Open Door Policy

How many times have you heard a manager say they have an open door policy?

Though not as much of the management lexicon as it used to be it is still commonly heard.

I expect the reduction in use is partly due to the open plan environment, and partly due to the sanctimony it received by many who claimed it.

I was one of those ‘called out’ by my staff some years ago – they acknowledged my door was open physically but felt that was as far as it went.

It was such a great lesson.

“Have I ever seen an open door policy?”


Obviously everybody should know what is required? Right?

I expect the reality is otherwise.

Wikipedia and other links delivered pretty much what I expected – boring, stiff, follow the rules, and confined to managing ‘the event’.

How dull.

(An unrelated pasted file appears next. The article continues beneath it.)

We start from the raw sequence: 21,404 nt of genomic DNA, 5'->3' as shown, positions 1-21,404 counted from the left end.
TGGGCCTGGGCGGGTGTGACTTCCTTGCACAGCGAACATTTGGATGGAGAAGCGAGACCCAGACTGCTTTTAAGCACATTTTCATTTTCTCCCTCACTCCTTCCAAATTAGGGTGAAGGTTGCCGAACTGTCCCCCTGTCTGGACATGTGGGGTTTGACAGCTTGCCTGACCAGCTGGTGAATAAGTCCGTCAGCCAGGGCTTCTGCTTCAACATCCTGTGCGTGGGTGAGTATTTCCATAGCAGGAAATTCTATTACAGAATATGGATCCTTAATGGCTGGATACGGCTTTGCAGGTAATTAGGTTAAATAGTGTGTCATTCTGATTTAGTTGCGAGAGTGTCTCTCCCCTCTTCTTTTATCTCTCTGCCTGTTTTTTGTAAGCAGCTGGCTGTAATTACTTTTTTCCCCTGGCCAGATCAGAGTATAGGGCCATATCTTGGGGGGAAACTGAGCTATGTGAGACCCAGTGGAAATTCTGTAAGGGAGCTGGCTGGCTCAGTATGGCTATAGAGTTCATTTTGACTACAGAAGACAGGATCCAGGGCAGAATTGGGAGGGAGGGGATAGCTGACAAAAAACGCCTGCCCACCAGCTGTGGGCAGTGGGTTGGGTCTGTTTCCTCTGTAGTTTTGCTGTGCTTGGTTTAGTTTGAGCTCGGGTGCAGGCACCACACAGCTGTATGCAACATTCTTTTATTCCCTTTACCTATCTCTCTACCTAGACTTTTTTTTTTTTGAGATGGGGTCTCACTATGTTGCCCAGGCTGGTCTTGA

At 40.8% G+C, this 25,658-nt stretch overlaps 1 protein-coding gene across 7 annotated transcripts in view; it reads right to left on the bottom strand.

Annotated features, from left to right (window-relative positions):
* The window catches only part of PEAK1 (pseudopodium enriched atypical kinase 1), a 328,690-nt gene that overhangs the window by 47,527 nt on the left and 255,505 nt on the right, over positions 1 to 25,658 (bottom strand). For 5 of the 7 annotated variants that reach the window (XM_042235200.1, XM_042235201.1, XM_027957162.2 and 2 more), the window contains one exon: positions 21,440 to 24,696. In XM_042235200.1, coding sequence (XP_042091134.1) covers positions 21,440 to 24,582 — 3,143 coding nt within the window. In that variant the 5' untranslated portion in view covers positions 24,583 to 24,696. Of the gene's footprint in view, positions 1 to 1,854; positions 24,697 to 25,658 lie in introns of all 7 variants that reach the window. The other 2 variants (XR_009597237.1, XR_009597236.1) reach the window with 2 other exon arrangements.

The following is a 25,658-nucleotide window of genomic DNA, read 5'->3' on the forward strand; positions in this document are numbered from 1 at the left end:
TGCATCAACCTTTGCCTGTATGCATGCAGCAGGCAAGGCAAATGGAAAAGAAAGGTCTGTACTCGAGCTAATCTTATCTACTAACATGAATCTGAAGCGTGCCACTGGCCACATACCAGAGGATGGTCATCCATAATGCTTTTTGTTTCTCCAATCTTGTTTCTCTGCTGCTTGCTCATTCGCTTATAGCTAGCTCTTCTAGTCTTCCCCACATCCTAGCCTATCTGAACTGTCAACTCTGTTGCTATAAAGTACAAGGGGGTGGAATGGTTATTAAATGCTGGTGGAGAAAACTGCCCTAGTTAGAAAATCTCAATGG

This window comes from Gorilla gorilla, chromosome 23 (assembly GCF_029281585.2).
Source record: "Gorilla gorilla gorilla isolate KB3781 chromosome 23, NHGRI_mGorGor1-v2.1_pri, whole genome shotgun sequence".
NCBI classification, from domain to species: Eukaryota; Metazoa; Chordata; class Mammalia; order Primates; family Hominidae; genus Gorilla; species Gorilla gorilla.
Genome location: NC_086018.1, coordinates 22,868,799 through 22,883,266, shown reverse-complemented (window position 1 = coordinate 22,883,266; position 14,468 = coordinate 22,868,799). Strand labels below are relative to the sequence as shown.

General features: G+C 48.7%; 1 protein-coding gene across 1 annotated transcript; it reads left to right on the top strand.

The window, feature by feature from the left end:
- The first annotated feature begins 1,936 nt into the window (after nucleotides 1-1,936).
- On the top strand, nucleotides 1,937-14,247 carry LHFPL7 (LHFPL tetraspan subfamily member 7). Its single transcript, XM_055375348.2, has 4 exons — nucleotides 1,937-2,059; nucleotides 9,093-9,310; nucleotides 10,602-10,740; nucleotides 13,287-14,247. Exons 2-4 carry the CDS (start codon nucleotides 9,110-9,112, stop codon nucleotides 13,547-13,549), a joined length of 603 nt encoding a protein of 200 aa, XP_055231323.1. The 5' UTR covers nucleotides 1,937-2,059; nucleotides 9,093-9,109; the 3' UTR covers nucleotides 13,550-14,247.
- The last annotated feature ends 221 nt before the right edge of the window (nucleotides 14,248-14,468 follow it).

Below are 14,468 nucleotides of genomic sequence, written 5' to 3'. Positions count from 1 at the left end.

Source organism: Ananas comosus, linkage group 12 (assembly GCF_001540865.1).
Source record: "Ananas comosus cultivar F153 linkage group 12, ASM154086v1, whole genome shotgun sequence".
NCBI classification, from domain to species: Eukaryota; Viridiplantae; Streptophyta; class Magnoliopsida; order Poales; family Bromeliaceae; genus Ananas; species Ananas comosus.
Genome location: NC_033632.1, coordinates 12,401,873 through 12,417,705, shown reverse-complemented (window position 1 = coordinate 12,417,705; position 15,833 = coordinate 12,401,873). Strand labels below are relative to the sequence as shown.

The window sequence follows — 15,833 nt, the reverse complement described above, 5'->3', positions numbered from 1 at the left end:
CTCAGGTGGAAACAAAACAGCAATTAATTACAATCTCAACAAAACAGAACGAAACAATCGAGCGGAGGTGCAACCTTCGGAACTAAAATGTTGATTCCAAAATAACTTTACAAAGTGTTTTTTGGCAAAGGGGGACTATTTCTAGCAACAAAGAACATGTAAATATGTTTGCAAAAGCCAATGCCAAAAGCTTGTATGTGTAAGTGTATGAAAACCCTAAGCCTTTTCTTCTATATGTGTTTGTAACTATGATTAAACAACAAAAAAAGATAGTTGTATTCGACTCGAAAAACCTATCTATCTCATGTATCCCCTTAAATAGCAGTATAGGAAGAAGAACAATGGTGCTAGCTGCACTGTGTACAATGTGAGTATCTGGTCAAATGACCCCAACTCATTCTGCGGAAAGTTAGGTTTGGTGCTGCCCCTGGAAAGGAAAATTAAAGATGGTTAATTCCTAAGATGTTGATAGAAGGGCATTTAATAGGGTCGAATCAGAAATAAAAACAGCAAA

Here’s my take -Part 1:

  • Firstly you don’t need a door. Metaphorically anyone can close a door to communication whether they have a door or not. So let’s change the term to Open Policy.
  • Secondly it shouldn’t be a policy, it should be a way of life. So now we have Open.

Now we can get to work.

Here’s my take on Open:

  • You work here, let’s talk.
  • If I am busy presently I’ll tell you but not push you away without scheduling a time or following through ASAP.
  • I’m your boss’s boss. No problem, let’s talk, I won’t undermine them, but I need to understand why you are wanting to talk to me.
  • I’ll find some way to show I can’t be disturbed right now.
  • You want to waste my time, I won’t let you.
  • I promise I won’t waste your time.
  • I promise I won’t make any promises I won’t keep.
  • I’ll use my professional discretion in terms of what stays here and what moves on.
  • I’ll thank you, you’ll hopefully thank me.
  • I’m authentic, try me.

Any questions?

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